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access to justice

access to justice

  • SALRC Appointments Focus on the Poor

    The Department of Justice and Constitutional Development says that the new appointments in the South African Law Reform Commission (SALRC) will see more emphasis on the rights of poorer people, women and children.

    The department’s Deputy Minister, John Jeffrey, the appointments will also translate into emphasis on issues around access to justice as the focus of the law has changed since 1994.

    Jeffrey says that the role of the commission continues to be to study research work done by staff and add value to it.

    To read the article titled, “SALRC new appointments to focus on rights of poor, women and children,” click here.

    Source: 
    SABC News
  • Domestic Violence System Let Us Down...If Only We Didn't Take a Break

    The day after Women's Day, I had the unfortunate experience of spending the whole day at the Wynberg Magistrates Court to assist a friend in obtaining a protection order. Due to various reasons, we could only get there at 10h00 but I strode up confidently to the domestic violence clerk’s office to announce our arrival. I was told that it was too late, we should have been there at 7h45, and we need to return tomorrow. I explained that the situation was urgent but also that I was well aware that you can obtain a protection order from 8h00 to 16h00 and could not return tomorrow morning. Fortunately, she took note and placed us on the list...we were indeed last. After waiting for a few hours we both needed a break. I asked the clerk if there was sufficient time to pop- out for a break, she said yes, so we did. We returned and waited some more until silence descended in the passageway and a door slammed closed. Curiously, I pop- up off the hard wooden bench that we had been resting our tender derrières on to realise that it was the clerk’s office door that had been closed. I knock...I know they're in there, I can hear them. I knock some more. I yell out "hello"...silence descends once more. I can still faintly hear them inside but clearly it's 13h00 and they've gone on lunch and didn't inform anyone. Now I don't spend my days in court so I'm not sure if that's the procedure but surely they should have said something. So (sigh) we leave to return promptly at 14h00. The wait continues. People's names are still being called, there are some new faces, but some old faces too...we assume our time will be coming around soon. An hour later, and I pop into the clerk’s office to ask how much longer as I know there's still a long procedure to go through. I'm told that we were called just before lunch... three times she called us she says. No amount of explaining helped, there's nothing she can do, she says, as the magistrate had already gone for the day and she still had clients to see! "But come back tomorrow", she says, "and be here at 7h45". "No", she answers to my question when I suggest that we be placed first on the list, "it's first come, first serve".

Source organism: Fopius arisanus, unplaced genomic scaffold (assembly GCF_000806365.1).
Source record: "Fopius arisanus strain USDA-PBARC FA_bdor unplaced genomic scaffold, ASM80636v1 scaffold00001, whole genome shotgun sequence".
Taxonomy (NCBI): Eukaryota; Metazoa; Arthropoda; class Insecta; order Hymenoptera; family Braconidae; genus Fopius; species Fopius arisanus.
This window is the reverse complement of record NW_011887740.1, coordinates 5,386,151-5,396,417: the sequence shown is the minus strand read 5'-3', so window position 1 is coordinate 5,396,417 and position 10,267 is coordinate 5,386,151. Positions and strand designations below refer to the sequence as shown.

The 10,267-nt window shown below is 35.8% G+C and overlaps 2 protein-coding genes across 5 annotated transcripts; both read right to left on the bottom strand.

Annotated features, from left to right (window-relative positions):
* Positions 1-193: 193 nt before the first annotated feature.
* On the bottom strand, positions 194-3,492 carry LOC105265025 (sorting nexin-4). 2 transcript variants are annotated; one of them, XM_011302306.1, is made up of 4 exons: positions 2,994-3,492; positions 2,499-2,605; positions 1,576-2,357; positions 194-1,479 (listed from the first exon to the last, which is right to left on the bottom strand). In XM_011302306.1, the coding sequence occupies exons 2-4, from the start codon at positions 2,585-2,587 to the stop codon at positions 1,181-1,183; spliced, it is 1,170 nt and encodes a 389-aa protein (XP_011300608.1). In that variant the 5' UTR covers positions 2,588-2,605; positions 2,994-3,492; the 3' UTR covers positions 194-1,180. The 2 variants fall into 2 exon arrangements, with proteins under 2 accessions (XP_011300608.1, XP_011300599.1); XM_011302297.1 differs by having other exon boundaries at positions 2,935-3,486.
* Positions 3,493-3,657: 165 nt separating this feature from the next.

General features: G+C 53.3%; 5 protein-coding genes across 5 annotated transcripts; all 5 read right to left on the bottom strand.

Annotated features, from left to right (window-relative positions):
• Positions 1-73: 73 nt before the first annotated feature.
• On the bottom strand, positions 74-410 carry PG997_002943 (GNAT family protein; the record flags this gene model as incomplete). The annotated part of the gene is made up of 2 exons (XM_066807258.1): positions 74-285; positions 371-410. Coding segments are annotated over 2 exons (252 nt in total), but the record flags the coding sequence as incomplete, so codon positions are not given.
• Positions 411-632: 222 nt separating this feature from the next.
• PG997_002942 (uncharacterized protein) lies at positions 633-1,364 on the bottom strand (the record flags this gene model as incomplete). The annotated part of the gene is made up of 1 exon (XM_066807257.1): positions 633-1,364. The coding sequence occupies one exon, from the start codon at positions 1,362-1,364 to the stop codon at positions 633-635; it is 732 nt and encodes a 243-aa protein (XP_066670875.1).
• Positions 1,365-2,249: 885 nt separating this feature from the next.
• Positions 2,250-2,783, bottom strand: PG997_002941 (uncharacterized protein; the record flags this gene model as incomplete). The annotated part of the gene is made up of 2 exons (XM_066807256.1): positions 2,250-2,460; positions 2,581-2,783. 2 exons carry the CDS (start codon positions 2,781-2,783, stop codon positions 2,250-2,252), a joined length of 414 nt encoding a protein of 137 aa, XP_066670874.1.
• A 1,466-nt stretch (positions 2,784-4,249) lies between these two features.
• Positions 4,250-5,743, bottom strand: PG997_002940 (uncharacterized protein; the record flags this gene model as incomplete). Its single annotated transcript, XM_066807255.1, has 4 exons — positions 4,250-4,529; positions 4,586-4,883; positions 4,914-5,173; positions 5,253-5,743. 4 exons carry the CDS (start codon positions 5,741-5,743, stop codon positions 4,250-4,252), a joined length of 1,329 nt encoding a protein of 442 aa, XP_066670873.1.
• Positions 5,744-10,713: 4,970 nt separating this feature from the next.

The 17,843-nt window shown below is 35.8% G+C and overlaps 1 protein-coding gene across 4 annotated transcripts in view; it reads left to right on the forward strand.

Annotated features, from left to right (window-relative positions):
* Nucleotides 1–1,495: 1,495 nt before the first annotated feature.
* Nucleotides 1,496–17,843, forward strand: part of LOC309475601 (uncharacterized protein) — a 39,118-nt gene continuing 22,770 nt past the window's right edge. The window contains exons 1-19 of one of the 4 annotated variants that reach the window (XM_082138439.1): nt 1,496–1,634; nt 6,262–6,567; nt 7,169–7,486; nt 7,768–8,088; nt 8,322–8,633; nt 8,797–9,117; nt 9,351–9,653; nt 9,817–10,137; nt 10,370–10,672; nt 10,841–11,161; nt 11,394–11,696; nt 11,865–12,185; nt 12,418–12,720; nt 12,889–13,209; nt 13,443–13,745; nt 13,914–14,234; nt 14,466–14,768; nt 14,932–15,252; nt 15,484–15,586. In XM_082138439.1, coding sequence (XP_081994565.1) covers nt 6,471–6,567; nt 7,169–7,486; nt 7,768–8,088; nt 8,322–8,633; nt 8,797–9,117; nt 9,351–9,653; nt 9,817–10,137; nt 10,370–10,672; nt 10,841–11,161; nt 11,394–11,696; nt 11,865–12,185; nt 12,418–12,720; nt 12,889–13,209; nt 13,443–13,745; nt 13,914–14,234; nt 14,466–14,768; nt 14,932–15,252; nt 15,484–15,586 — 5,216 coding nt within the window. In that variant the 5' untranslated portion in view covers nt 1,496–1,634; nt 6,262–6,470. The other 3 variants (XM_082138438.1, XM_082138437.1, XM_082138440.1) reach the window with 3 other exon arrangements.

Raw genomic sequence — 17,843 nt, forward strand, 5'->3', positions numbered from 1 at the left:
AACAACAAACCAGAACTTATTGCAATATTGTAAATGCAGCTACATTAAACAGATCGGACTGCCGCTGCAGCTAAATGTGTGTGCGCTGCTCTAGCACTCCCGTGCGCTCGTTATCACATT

So we were up early the next morning with grand ideas of getting there a whole 45 minutes earlier than 7h45...and the waiting continued.  Eventually she was granted the interim protection order but despite having asked countless times that the order state that her boyfriend must leave her home (that he has lived in but has never paid a cent towards), it failed to materialise.  When she asked the clerks why not, they told her it was because she had somewhere safe to stay...ok...so, let's get this right...it was okay for her and her one year old baby boy, to be uprooted from their home (and she runs a business from her home) and go stay with her mom while he got to sit back and relax under the roof that she worked hard to pay off? I then called one of Rural Education, Awareness and Community Health (REACH)'s lawyer pals who informed us that yes technically the law states that he has a right to stay in the property.  How very frustrating once again! We'd have to wait until the next court date or find the means to get him to leave.  Needless, to say, a few days later, after having plucked up the courage to go home, but also has she had no choice because she needed to work, she arrived home to a filthy house, empty electric metre...oh and a missing fridge and washing machine which he sold to "buy food" so he says...